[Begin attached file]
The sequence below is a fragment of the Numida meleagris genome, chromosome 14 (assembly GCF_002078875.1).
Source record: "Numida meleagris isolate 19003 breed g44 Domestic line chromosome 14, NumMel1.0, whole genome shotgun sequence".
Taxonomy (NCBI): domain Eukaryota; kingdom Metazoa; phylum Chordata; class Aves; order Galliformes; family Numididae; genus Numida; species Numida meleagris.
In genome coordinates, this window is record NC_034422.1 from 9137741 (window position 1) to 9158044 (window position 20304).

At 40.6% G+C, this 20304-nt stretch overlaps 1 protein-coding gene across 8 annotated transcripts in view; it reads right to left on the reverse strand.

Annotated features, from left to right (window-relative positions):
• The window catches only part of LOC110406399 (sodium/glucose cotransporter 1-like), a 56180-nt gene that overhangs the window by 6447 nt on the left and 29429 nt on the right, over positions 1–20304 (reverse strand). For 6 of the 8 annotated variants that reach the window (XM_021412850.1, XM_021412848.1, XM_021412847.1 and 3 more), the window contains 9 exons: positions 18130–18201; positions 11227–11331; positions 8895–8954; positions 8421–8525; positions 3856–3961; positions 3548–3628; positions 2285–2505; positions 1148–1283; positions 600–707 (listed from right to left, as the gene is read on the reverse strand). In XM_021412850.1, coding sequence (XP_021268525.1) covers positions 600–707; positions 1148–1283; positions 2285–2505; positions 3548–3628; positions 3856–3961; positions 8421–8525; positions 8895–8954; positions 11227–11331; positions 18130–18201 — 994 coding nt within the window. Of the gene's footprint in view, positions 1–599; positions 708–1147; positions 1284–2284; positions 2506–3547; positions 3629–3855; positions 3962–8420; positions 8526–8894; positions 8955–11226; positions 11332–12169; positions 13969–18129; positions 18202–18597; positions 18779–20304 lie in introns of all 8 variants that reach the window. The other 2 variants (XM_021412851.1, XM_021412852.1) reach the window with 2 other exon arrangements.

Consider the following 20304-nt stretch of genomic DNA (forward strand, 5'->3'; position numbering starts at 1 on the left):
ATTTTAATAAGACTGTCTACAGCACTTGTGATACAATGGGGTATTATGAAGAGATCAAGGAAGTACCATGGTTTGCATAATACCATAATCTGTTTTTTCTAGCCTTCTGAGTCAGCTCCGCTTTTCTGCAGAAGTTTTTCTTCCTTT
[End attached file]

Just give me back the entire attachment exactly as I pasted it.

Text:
The sequence below is a fragment of the Numida meleagris genome, chromosome 14 (assembly GCF_002078875.1).
Source record: "Numida meleagris isolate 19003 breed g44 Domestic line chromosome 14, NumMel1.0, whole genome shotgun sequence".
Taxonomy (NCBI): domain Eukaryota; kingdom Metazoa; phylum Chordata; class Aves; order Galliformes; family Numididae; genus Numida; species Numida meleagris.
In genome coordinates, this window is record NC_034422.1 from 9137741 (window position 1) to 9158044 (window position 20304).

At 40.6% G+C, this 20304-nt stretch overlaps 1 protein-coding gene across 8 annotated transcripts in view; it reads right to left on the reverse strand.

Annotated features, from left to right (window-relative positions):
• The window catches only part of LOC110406399 (sodium/glucose cotransporter 1-like), a 56180-nt gene that overhangs the window by 6447 nt on the left and 29429 nt on the right, over positions 1–20304 (reverse strand). For 6 of the 8 annotated variants that reach the window (XM_021412850.1, XM_021412848.1, XM_021412847.1 and 3 more), the window contains 9 exons: positions 18130–18201; positions 11227–11331; positions 8895–8954; positions 8421–8525; positions 3856–3961; positions 3548–3628; positions 2285–2505; positions 1148–1283; positions 600–707 (listed from right to left, as the gene is read on the reverse strand). In XM_021412850.1, coding sequence (XP_021268525.1) covers positions 600–707; positions 1148–1283; positions 2285–2505; positions 3548–3628; positions 3856–3961; positions 8421–8525; positions 8895–8954; positions 11227–11331; positions 18130–18201 — 994 coding nt within the window. Of the gene's footprint in view, positions 1–599; positions 708–1147; positions 1284–2284; positions 2506–3547; positions 3629–3855; positions 3962–8420; positions 8526–8894; positions 8955–11226; positions 11332–12169; positions 13969–18129; positions 18202–18597; positions 18779–20304 lie in introns of all 8 variants that reach the window. The other 2 variants (XM_021412851.1, XM_021412852.1) reach the window with 2 other exon arrangements.

Consider the following 20304-nt stretch of genomic DNA (forward strand, 5'->3'; position numbering starts at 1 on the left):
ATTTTAATAAGACTGTCTACAGCACTTGTGATACAATGGGGTATTATGAAGAGATCAAGGAAGTACCATGGTTTGCATAATACCATAATCTGTTTTTTCTAGCCTTCTGAGTCAGCTCCGCTTTTCTGCAGAAGTTTTTCTTCCTTT